Sam Binga is Breaking the Rules of UK Bass at 160bpm
Somewhere between jungle, grime, hip-hop, ragga, and dubstep falls the Bristolian's twisted vision for 'Wasted Days.'
Signed to Critical Music, arguably the most intrepid label in all of drum and bass, Bristol-based producer Sam Binga's wonky appropriation of frenetic, jungle-inspired, soundsystem-influenced hip-hop beats are an anomaly. "I love that," laughs Binga from his studio in the UK. "I grew up in jungle and dnb, but I'm probably the furthest away from traditional drum and bass on the label. I think it says a lot about [Critical boss] Kasra's vision, that he's up for signing someone who is such a nutter."
The tracklist from Binga's new LP, Wasted Days, gives a hint of the cultural clusterfuck of the tunage on the album and the nutter who made it all. Tracks with frequent collaborator Redders and Slick Don are all grime, Warrior Queen and Rider Shafique bring island vibes, while TT the Artist drips with B-more swag and even Om Unit stops by for an instrumental cut.
"I really wanted the album to be focused, but diverse," says Binga. "It's all within 160-170bpm, but I've tried to work in the stuff that's exciting me. There's a lot that's really influenced by footwork. There's stuff that references classic jungle. Some of the aesthetics and approach of grime in there. British dance music is a mashup of cultures in general. When anything gets too one-dimensional, well, then you've got EDM. The best dance music comes from a conversation."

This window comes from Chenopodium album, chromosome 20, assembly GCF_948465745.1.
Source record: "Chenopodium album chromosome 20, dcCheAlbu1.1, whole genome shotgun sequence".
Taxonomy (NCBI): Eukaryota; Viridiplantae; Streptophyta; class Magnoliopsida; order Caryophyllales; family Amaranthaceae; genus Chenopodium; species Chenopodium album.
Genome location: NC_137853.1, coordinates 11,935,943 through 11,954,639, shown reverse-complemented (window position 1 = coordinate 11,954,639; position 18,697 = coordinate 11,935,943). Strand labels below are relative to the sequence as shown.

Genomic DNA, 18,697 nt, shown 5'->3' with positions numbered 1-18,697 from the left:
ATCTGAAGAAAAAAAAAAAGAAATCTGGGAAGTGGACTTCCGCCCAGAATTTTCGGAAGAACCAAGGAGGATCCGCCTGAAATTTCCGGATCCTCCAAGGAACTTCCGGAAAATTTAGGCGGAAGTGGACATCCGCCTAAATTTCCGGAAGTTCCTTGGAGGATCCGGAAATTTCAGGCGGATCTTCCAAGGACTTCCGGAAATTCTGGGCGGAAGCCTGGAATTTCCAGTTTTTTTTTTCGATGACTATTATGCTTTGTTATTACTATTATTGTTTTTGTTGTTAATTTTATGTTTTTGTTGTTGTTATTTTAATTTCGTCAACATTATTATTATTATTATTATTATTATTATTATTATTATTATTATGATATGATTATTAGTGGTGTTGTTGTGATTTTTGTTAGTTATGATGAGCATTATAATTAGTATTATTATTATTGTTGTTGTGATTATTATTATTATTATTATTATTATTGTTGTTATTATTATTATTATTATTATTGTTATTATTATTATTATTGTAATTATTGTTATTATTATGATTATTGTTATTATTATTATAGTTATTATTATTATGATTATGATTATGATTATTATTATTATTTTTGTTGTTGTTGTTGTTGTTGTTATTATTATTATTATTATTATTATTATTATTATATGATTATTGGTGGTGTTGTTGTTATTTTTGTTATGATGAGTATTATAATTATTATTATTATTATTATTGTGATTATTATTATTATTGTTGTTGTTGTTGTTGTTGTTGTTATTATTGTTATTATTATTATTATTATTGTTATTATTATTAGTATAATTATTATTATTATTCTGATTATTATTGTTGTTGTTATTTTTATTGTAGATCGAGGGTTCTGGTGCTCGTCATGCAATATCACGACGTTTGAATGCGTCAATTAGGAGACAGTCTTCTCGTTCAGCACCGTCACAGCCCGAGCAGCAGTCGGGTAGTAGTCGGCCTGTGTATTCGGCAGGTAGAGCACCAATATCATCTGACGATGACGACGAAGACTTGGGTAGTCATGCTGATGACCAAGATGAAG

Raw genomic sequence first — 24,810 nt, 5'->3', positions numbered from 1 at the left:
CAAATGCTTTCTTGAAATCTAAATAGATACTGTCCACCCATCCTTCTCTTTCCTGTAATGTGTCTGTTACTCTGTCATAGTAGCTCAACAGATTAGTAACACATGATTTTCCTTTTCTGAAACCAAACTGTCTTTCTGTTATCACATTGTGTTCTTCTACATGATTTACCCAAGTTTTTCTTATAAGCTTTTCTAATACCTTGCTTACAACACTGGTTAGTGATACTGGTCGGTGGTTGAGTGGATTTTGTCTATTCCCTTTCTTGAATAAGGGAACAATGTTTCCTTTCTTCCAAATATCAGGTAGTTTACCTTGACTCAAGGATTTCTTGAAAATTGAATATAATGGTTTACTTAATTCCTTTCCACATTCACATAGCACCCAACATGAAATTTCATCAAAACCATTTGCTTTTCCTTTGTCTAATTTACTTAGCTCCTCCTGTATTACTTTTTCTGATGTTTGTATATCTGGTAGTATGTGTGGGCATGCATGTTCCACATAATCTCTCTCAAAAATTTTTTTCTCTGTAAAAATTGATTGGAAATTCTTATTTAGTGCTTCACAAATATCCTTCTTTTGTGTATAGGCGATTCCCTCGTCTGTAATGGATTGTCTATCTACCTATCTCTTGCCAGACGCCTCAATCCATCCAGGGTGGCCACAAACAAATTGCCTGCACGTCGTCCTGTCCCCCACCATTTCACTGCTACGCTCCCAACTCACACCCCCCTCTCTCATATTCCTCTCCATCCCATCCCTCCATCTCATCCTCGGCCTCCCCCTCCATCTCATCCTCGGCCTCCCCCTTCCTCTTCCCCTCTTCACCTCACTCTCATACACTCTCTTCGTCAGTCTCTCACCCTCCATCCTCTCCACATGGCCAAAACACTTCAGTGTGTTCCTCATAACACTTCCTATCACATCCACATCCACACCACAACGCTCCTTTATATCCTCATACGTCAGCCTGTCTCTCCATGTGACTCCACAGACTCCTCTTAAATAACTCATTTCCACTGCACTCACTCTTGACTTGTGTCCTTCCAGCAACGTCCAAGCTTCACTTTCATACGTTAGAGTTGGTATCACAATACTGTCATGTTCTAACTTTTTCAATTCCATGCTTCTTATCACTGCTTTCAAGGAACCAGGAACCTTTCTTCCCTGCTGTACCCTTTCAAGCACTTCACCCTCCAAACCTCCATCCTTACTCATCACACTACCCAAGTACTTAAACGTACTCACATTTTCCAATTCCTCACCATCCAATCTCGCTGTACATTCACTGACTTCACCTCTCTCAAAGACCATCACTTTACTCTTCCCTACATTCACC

The conversation in which Binga wrangles these concurrent-but-separate scenes is one more easily spoken in his adoptive city of Bristol, a town he refers to as the mild mild west. "It's a great space to try this," he says. "It's got a really strong afro-Caribbean community. People like Massive Attack, Tricky, Portishead, Roni Size, Pinch, Kahn, Neek are from there, grime and dubstep have always had their own particular feel in the city."
This approachable diversity in Bristol has informed Binga's work. "Bristol has always been a pretty diverse place. I remember going to see Wiley at Level, which is now shut down in Bristol. It was like a mosh pit. All he had to do was touch the mic and the place went insane. It was the closest thing I can imagine to being in a proper, rowdy punk show. Bristol is always punching above its weight musically. It's small enough that you can meet people easily and people are up for working together."
Binga cites "Greatest Distance," featuring vocalist Romaine Smith, as one of his favorite projects on the record. "It's one of the deepest cuts on an upfront LP, and the tune has an appropriately immersive video featuring vocalist Romaine himself. "We filmed Romaine in Bristol and then [director] Nikita von Teickenberg took that footage, worked it in with some shots of Hanover," says Binga. "I think it really captures the sense of movement in the track. That whole song and video is one of the things I'm most proud of making on the album."